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Tourists Converge on Kennedy Assassination Site in Dallas

President John F. Kennedy the day he was assassinated in Dallas on Nov. 22, 1963
Photo by Victor Hugo King,_Dallas_crop.png
President John F. Kennedy the day he was assassinated in Dallas on Nov. 22, 1963

Today marks the 48th anniversary of John F. Kennedy’s assassination in downtown Dallas. As always on this date, Dealey Plaza draws more tourists than usual. Some who were alive in 1963 come to visit the place they’ve heard about for decades.

Others, like 21 year-old Australian Gene Mudry, learned about  the assassination in school and says the event reverberates for him, because it was so big.

“The further it gets away the less powerful it becomes in people’s minds,” Mundry said. “But I don’t think it’ll ever lose significance in history. I just don’t think that’ll happen, so long as it’s being taught in schools.”

The Sixth Floor Museum at Dealey Plaza doesn’t hold special events on November 22nd. Executive director Nicola Longford says the museum honors Kennedy’s birthday instead.

But in two years, for the 50th anniversary of the assassination, she expects huge crowds and is working to raise $2.2 million to renovate Dealey Plaza.

“Dealey isn’t in a condition now that reflects well on the city,” she said. “It is somewhat neglected so it’s important that there’s a collective effort in the community and with the city to restore it to its original grandeur.”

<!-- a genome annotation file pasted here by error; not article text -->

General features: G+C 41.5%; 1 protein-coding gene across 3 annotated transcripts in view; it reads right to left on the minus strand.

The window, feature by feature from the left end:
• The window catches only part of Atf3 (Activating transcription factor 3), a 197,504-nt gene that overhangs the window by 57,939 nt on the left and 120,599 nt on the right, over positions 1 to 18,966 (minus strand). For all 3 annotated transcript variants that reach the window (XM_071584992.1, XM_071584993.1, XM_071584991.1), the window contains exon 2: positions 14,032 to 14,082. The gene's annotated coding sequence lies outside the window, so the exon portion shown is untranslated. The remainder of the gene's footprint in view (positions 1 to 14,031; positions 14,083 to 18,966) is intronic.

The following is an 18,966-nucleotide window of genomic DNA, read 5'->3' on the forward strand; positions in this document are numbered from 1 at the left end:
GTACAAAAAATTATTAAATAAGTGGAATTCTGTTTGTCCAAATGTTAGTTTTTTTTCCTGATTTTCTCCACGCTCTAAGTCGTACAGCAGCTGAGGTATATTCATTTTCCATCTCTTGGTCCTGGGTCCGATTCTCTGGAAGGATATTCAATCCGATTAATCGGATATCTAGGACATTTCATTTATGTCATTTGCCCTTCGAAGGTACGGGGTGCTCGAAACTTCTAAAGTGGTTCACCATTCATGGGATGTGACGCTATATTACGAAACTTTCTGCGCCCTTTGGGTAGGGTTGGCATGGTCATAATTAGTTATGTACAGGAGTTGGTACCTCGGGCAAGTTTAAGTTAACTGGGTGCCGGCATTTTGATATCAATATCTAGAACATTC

Longford says about $1 million has been raised so far. She says the 50th anniversary will offer Dallasites and visitors the chance to share and experience strong sentiments tied to the assassination that they may never have faced, even after so long. 

background:white">Bill Zeeble has been a full-time reporter at Dallas NPR station KERA since 1992, covering everything from medicine to the Mavericks and education to environmental issues. He’s won numerous awards over the years, with top honors from the Dallas Press Club, Texas Medical Association, the Dallas and Texas Bar Associations, the American Diabetes Association and a national health reporting grant from the Kaiser Family Foundation. Zeeble was born in Philadelphia, Pa. and grew up in the nearby suburb of Cherry Hill, NJ, where he became an accomplished timpanist and drummer. Heading to college near Chicago on a scholarship, he fell in love with public radio, working at the college classical/NPR station, and he has pursued public radio ever since.